How Collagen Supports Bone Integrity

Though we often think of calcium and vitamin D for their roles in bone mineral density (vitamin D is needed to help bring calcium into bones while calcium helps strengthen bone), approximately one-third of bone tissue is protein. Type 1 collagen is a major component of bone tissue and is surrounded by calcium and phosphate, which help form mineralized (hard) bone.(6,7)

It is important to build bone during adolescence and early teenage years – the peak bone building years. Though bone turnover happens throughout life where old bone tissue is replaced by new bone tissue, by the early 30s a person stops building bone density. At this point moving forward throughout life bone density can only decrease. Therefore, it is important to build and maintain peak bone density.

Tips for building strong, healthy bones:

    1. Take collagen peptides
    2. Engage in resistance training at least 2 times a week, preferably 3-4 times per week. This will help build up collagen in bone tissue making bones stronger.
    3. Consume sufficient amounts of calcium to ensure peak bone mineral density. Adults and children > 4 years of age need 1300 mg of calcium daily. Calcium rich foods include dairy (cheese, milk, yogurt, kefir), fatty fish, fortified orange juice. Leafy greens and other vegetable sources of calcium contain far less of this mineral compared to dairy foods.
    4. Consume enough vitamin D. Vitamin D helps promote calcium absorption. Adults and children > 4 years of age need 600 mg of vitamin D daily. Food sources of vitamin D include fatty fishes, egg yolks, cheese, fortified orange juice, and fortified milk. Some yogurts are also fortified.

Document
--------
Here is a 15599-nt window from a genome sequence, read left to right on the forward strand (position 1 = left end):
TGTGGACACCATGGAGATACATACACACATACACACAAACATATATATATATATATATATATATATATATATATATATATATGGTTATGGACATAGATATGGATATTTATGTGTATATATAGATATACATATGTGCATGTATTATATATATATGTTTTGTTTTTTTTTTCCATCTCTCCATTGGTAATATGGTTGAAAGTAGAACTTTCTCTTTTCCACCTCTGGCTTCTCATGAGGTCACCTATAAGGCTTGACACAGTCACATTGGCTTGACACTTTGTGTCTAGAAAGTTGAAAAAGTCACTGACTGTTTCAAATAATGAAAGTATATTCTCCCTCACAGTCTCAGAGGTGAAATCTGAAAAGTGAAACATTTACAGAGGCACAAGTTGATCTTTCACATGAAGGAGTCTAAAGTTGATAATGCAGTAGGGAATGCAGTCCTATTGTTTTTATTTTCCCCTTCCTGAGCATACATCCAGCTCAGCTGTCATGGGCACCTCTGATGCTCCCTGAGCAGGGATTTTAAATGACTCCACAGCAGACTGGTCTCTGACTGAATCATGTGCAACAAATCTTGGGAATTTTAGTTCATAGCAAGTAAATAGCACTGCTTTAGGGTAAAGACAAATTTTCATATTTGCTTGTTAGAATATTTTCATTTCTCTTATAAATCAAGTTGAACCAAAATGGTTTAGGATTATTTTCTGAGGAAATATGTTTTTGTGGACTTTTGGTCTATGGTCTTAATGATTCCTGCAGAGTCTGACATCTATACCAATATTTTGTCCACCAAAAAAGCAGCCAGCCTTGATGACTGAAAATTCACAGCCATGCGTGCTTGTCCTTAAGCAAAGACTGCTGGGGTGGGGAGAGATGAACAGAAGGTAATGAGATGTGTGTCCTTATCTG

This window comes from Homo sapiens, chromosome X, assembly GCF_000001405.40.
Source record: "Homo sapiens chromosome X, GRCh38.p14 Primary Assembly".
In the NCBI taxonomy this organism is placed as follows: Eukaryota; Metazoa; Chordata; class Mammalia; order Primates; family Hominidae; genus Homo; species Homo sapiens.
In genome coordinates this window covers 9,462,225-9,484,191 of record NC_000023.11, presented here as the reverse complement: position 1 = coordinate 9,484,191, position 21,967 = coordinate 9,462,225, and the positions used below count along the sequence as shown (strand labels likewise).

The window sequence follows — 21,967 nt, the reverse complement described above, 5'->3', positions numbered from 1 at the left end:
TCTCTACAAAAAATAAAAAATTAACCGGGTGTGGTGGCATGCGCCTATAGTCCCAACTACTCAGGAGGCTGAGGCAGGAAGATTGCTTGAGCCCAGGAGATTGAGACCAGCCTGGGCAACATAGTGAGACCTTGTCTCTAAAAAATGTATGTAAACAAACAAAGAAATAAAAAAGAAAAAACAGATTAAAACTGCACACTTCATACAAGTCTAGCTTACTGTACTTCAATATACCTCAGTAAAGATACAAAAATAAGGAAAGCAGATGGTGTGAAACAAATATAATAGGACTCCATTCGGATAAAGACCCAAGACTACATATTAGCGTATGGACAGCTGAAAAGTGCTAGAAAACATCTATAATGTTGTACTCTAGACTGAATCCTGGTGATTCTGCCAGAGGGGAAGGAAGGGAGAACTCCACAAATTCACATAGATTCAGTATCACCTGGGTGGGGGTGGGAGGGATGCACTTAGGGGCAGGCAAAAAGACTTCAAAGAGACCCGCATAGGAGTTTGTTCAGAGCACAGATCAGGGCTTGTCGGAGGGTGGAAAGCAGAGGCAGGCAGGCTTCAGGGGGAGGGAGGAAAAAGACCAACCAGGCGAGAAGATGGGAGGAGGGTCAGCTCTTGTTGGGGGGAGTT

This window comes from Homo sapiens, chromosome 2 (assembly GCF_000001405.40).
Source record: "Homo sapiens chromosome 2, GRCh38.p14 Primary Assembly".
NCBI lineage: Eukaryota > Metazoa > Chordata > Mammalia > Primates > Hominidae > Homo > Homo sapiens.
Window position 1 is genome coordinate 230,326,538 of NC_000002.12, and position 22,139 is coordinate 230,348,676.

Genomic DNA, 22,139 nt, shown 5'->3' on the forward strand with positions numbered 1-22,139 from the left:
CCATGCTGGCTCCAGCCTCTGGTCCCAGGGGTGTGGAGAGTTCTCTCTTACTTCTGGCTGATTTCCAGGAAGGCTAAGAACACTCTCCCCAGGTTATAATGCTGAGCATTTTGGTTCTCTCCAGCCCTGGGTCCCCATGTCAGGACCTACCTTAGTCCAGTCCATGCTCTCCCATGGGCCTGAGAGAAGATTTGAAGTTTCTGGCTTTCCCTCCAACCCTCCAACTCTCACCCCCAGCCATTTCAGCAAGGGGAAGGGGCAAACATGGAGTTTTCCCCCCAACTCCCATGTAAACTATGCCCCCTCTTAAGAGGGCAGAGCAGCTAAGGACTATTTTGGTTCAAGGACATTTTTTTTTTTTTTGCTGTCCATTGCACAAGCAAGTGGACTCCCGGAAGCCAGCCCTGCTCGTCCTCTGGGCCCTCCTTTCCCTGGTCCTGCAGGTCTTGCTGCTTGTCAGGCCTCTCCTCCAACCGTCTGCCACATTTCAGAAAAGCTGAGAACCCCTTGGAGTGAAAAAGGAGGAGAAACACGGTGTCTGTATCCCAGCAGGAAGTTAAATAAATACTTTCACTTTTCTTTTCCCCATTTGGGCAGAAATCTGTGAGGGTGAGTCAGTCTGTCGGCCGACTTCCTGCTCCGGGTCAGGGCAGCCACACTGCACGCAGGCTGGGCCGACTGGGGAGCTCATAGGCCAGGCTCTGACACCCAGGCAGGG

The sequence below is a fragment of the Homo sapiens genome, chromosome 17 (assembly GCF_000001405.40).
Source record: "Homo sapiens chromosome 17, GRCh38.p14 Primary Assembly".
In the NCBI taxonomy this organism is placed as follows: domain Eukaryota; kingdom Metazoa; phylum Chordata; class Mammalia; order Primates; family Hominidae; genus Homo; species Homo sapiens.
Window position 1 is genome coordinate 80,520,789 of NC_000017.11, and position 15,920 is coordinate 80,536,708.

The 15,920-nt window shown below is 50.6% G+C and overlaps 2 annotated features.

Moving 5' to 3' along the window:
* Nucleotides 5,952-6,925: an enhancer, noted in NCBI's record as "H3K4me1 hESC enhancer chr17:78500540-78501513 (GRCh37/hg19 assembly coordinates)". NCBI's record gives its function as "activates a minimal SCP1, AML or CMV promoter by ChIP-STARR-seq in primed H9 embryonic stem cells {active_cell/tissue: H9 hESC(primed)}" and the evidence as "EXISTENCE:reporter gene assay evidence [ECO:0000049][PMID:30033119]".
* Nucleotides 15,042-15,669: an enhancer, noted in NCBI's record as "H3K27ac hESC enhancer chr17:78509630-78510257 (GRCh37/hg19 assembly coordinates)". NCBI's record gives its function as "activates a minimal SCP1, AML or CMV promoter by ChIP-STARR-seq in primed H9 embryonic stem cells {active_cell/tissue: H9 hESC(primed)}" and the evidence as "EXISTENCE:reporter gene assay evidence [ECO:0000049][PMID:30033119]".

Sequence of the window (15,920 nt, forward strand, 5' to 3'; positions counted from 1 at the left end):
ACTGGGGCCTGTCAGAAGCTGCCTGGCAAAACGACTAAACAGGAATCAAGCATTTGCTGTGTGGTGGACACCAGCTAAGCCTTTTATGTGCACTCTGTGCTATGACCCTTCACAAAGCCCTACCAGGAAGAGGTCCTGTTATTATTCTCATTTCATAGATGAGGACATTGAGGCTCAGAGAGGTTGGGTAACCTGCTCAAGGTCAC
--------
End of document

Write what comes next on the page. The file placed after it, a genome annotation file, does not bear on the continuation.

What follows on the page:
5. Eat a diet rich in fruits and vegetables for bone health – lycopene rich produce like watermelon, tomatoes, pink grapefruit, bell peppers, and papaya, as well as beta cryptoxanthin rich orange colored fruits and vegetables such as squash (including pumpkin), bell peppers, tangerines, oranges, and carrots. Lycopene has been shown to support bone health.(8) Beta cryptoxanthin has a protective effect on bone tissue.(9)

In addition to its role in bone, collagen can improve tendon health and ligament strength. For more information including how to take collagen for healthy tendons and ligaments, click here.

Improving Muscle Function with Collagen

Muscle is important throughout the lifespan. Muscle enables us to not only work out but also engage in activities of daily living including lifting a child, lifting groceries or opening a jar of food. The top thing we can do to build muscle is engage in resistance training (strength training): any activity that forces the muscles to contract against resistance. In addition to resistance training, a healthy diet helps build muscle.

Just like collagen production decreasing with age, muscle mass also declines with normal age. Inactivity and poor protein or calorie intake can all affect muscle health.(10)

Though muscle is built with complete proteins, those containing all essential amino acids, collagen has a role in muscle as well. Collagen supports the endomysium, the layer of connective tissue that covers individual muscle cells. Collagen adds structure to this connective tissue and improves muscle functioning by support muscle fiber absorption and muscle contraction.(11)

How can you support healthy muscle functioning?

  1. Supplement with collagen peptides
  2. Consume high quality, complete proteins at least 3 times a day at mealtime. A complete protein has all essential amino acids. All animal proteins are complete as is soy. Plant proteins, other than soy, must be combined to make a complete protein.
  3. Exercise and include resistance training in your program at least 2 days per week, preferably 3-4 days per week. Plus, switch up your exercises so you aren’t always doing the same thing day after day.

How Does Collagen Support Youthful Skin?